The government recently became convinced that the economy is entering a recession due to three key factors. These include a reduction in the deficit, signs of a decrease in inflation, and a collapse of private credit. These indicators started to reflect the impact of the shock plan on consumption, activity, and investment at the beginning of the year.
Inflation rates had been soaring, with 30% in December and 20% in February. Despite initial predictions that people would not accept such an increase, they are doing so. The Central Bank revealed that there was a significant collapse in peso loans to the private sector, which was attributed to factors such as high inflation and negative rates policy that led to reduced fixed-term lending by banks.
During his inauguration speech, Javier Milei, Minister of Economics, acknowledged challenging times ahead but expressed hope for improvement. However, recent data showed otherwise – there was a 5% year-on-year fall in economic activity in December. Construction and automotive production also declined significantly along with layoffs and suspensions due to diminished sales and commercial debts.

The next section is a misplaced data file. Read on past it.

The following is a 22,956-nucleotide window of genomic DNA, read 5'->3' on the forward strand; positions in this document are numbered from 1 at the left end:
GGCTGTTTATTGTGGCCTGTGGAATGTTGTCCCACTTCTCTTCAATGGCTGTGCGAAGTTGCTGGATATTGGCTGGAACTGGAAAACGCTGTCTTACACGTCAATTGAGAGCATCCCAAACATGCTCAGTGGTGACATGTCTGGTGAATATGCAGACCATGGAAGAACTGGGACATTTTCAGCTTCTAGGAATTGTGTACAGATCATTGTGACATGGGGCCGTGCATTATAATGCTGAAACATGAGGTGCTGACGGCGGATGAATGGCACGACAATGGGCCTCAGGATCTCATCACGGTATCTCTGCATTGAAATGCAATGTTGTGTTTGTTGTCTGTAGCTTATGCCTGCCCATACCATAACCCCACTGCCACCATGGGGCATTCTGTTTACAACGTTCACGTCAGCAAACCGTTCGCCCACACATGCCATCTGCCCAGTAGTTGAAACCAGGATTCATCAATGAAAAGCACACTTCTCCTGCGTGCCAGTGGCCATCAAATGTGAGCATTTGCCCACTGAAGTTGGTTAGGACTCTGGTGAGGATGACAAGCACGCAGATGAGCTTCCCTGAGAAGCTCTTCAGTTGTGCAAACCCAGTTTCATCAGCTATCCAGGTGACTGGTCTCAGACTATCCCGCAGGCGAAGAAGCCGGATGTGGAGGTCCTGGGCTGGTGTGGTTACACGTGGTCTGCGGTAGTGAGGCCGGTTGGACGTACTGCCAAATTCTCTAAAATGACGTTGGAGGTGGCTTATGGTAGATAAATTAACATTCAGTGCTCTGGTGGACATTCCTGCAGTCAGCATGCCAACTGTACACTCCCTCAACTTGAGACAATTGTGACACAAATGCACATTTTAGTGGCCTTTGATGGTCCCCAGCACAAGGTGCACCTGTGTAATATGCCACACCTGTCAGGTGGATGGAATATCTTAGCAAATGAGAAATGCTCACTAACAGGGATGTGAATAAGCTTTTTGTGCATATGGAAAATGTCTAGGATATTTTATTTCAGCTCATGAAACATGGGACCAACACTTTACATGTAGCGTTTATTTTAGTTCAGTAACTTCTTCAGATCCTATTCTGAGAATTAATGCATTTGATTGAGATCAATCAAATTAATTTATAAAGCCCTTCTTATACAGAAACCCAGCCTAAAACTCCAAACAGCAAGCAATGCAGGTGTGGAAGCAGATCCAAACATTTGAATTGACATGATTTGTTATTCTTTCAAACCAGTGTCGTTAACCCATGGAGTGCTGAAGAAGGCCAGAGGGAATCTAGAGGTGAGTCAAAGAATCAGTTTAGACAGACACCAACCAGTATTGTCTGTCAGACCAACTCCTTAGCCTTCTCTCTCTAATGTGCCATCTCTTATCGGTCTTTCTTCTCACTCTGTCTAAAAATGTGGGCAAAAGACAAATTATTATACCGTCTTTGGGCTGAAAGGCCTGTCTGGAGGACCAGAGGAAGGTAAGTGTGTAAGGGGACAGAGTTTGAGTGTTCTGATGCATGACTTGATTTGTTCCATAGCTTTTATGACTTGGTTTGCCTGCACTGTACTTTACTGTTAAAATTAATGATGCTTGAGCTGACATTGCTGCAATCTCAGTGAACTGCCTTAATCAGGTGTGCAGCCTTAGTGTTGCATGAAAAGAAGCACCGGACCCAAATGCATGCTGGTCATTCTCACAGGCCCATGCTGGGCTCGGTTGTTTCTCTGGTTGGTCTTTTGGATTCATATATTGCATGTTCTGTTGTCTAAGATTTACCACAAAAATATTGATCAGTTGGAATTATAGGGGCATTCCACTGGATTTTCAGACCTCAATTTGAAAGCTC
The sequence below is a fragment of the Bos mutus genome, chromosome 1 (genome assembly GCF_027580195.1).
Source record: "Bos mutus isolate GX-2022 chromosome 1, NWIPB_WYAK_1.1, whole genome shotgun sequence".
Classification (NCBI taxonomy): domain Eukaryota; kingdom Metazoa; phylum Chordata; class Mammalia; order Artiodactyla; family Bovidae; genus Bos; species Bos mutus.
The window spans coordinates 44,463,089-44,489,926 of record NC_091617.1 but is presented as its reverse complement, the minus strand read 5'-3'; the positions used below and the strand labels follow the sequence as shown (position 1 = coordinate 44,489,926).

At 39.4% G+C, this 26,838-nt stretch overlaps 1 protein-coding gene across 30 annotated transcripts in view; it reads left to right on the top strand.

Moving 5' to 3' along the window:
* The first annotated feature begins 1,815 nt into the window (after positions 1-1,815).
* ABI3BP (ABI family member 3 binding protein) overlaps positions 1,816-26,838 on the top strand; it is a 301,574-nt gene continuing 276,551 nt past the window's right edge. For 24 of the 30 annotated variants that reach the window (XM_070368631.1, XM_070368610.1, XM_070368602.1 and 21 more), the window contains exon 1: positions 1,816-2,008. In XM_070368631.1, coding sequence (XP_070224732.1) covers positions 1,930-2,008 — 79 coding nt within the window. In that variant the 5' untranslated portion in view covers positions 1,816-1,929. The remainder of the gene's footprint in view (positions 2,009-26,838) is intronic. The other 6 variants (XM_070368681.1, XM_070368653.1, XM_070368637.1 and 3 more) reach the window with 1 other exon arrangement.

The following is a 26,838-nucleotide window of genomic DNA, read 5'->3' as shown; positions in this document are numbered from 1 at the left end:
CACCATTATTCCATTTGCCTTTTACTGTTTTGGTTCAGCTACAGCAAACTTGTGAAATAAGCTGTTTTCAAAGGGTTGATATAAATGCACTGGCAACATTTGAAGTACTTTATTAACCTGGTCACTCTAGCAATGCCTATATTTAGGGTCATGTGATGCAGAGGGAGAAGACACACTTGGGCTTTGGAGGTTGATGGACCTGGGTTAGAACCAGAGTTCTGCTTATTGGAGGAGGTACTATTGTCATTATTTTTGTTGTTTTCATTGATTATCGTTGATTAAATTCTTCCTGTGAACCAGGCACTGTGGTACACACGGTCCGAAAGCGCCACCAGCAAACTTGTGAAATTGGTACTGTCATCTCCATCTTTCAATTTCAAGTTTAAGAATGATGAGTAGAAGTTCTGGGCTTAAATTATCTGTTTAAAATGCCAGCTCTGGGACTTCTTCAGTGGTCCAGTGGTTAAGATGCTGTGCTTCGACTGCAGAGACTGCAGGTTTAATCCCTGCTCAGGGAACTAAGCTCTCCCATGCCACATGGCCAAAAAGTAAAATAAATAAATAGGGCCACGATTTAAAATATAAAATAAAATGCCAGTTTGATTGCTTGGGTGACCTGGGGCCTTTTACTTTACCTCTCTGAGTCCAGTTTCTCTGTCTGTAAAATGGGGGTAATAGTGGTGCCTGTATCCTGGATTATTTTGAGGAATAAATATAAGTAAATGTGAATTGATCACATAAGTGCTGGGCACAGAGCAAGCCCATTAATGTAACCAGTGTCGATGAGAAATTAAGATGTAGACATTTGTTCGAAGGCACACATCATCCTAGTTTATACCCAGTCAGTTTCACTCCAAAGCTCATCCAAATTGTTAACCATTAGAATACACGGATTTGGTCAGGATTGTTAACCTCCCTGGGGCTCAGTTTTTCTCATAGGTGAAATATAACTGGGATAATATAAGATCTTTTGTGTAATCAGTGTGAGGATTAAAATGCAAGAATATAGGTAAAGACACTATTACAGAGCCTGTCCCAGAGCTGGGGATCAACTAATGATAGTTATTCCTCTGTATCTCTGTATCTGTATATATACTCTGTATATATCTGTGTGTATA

Different sectors like tire industry and investments also presented negative trends and considerable declines in activity, reflecting the deepening economic downturn. Economists consulted by the Central Bank expect a contraction in the economy of 3%, accompanied by an increase in unemployment rate. The concern is whether the government will be able to lower inflation with potential devaluation further accelerating prices if deficit is not reduced.
Overall, it seems that despite some initial optimism from ministers like Luis Caputo and Javier Milei, Argentina’s economy is facing significant challenges with high inflation rates leading to decreased economic activity across various sectors.